On March 27, 2020, the President signed the $2 trillion stimulus package called the CARES Act – the Coronavirus Aid, Relief, and Economic Security Act. The primary purpose of the Act is that it boosts unemployment insurance payouts and aims to send relief checks to many Americans. IRA distributions are a key component of the Act.
The Act is aimed at reducing the economic impact of the novel coronavirus 2019 (“COVID-19”) pandemic and authorizes $2.1 trillion in aid to various sectors of the economy. The Act included a number of very important provisions, including:
- paycheck protection program provisions;
- loans, loan guarantees and other investments for eligible businesses, states and municipalities;
- business and individual tax stimulus provisions; and
- a number of very important provisions relating to retirement funds
The CARES Act enhancements for retirement plans were enacted to assist retirement plan participants (including owners and entrepreneurs) by offering a special distribution, expanded loan features, and relief from required minimum distributions. These enhancements are important as they are additional benefits that can be made available to participants who are experiencing or will experience financial difficulties and other hardships
CARES ACT IRA Distribution Rules
Under the CARES Act, a retirement account holder is eligible to take up to $100,000 penalty-free with tax payable over three years. No tax will be due if the entire withdrawal is paid back within three years. In other words, the retirement account holder has three years to decide what he or she wants to do with the distribution.
If the amount holder returns all the funds taken within three years to a retirement account, there would be no tax or penalty on the amounts taken. Essentially, the retirement account holder received a tax-free, penalty-free loan. Whereas, if the funds are not returned within three years, the amount taken would be subject to income tax, but no penalties. A 10% penalty would have been due on any IRA distribution taken prior to the account holder reaching the age of 59 1/2.
Moreover, if the retirement account holder elects to pay tax prior to the three years, the amount taken is no longer able to pay back without tax. The distribution rules also apply to Roth IRAs. Note – this rule does not apply to Roth IRA conversions, although, at some point, future legislation can be passed that could allow for Roth IRA conversions where tax is paid over multiple years, such as what happened in 2010.
The three-year distribution plan offers retirement account holders flexibility on withdrawing funds from an IRA or 401(k) plan. Typically, in the case of a 401k) plan, a plan participant is not able to withdraw funds from the 401(k) plan without a plan triggering event or hardship. A plan triggering event is typically the plan participant reached the age of 59 1/2, the participant terminates employment, or the company terminates the plan. These triggering rules do not apply to IRA holders, who can take funds out of an IRA at any time, subject to tax and a 10% penalty if under the age of 59 1/2.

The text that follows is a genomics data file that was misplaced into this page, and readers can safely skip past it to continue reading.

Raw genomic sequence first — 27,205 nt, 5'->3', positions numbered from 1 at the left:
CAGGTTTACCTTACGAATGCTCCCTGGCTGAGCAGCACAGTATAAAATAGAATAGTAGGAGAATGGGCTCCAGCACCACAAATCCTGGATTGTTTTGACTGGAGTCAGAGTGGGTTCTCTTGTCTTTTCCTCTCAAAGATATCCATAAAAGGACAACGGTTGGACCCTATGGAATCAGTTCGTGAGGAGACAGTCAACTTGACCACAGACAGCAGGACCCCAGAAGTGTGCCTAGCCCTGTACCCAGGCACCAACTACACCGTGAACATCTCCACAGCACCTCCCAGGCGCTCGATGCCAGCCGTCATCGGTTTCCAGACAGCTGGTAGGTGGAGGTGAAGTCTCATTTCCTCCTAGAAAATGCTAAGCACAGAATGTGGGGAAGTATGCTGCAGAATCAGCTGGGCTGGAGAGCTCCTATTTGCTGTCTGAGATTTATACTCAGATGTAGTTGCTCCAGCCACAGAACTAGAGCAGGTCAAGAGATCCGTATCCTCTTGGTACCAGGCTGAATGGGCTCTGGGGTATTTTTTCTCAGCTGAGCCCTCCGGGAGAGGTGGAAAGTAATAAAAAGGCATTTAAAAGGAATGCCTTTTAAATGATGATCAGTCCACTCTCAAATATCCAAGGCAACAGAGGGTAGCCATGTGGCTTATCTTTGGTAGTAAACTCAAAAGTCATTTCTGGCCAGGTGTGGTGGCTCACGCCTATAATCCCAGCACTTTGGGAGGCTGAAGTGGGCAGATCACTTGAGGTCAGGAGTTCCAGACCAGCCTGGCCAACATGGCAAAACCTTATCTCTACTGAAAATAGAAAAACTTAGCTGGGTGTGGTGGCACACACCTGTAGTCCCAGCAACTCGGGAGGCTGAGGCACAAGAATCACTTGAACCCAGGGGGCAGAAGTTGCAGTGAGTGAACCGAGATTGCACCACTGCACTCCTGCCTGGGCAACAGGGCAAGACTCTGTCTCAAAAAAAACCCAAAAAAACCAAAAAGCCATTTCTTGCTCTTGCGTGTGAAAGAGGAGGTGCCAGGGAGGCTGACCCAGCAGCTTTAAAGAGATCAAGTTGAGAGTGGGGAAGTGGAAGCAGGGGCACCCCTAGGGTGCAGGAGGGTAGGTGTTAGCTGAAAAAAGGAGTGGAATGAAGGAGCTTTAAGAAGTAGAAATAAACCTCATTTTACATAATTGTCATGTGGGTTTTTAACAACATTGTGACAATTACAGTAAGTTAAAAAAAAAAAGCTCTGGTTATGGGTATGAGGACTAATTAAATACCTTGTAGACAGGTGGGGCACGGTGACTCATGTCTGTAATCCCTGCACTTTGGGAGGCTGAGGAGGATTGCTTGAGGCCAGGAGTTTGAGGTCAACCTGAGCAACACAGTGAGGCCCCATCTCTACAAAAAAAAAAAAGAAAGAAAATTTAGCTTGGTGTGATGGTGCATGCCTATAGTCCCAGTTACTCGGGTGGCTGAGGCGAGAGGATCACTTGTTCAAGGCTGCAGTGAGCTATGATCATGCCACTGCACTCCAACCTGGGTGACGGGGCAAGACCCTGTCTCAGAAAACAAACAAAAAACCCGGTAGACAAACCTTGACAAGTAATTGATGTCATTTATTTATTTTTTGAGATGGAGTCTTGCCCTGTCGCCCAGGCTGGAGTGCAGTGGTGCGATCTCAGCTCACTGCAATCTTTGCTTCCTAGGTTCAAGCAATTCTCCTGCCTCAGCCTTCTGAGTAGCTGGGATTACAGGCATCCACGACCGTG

Some Things to Consider
To take advantages of the CARES Act IRA provisions, you must have been affected by the coronavirus:
- An individual who is diagnosed with SRS-COV-2 or COVID-19 by a test approved by the CDC
- Whose spouse or dependent is diagnosed with one of the two diseases, or
- A participant or business owner who experiences adverse financial consequences as a result of being quarantined, furloughed, having reduced hours, or cannot work due to unavailability of childcare
The IRA holder or plan participant has the burden of proof. Most IRA custodians or 401(k) plan administrators will ask for a letter certifying qualification. There is not much guidance on what IRA custodian or plan administrators will request, but you should expect to have to prove that you satisfy the requirement.
It is not expected that many IRA custodians will push back against such a request, however, it is vital that the IRA holder clearly articulate that the withdrawal should be reported as a COVID-19 withdrawal under the CARES Act. Whereas, there have been more reported push back from 401(k) employer plan administrators who, in some cases, are not allowing for such CARES Act withdrawals.
Drawbacks of a CARES Act IRA Distribution
The CARES Act withdrawal option can offer capital and liquidity options to some taxpayers. However, one must be cautious of some of the risks involved in premature retirement account withdrawals:
- Hard to make back what was taken out
- Often sell assets at market low
- Do you have other options, such as a 401(k) plan loan or other savings?
- Consider repaying the distribution within 3 years or pay taxes
Overall, the CARES Act is a good piece of legislation that will help American individuals and businesses get through the COVID-19 pandemic. In addition, the Act includes a number of very interesting retirement account provisions aimed at providing needed liquidity to retirement account holders during the pandemic. Provisions such as the penalty-free $100,000 withdrawal are attractive, however, there are a number of potentially long-term adverse repercussions that also must be considered before electing to withdraw money from your retirement account.
Be sure to check out our YouTube channel for lots of interesting and educational videos concerning the CARES ACT IRA distribution rules. If you have any questions, feel free to give us a call @ 800.472.1043!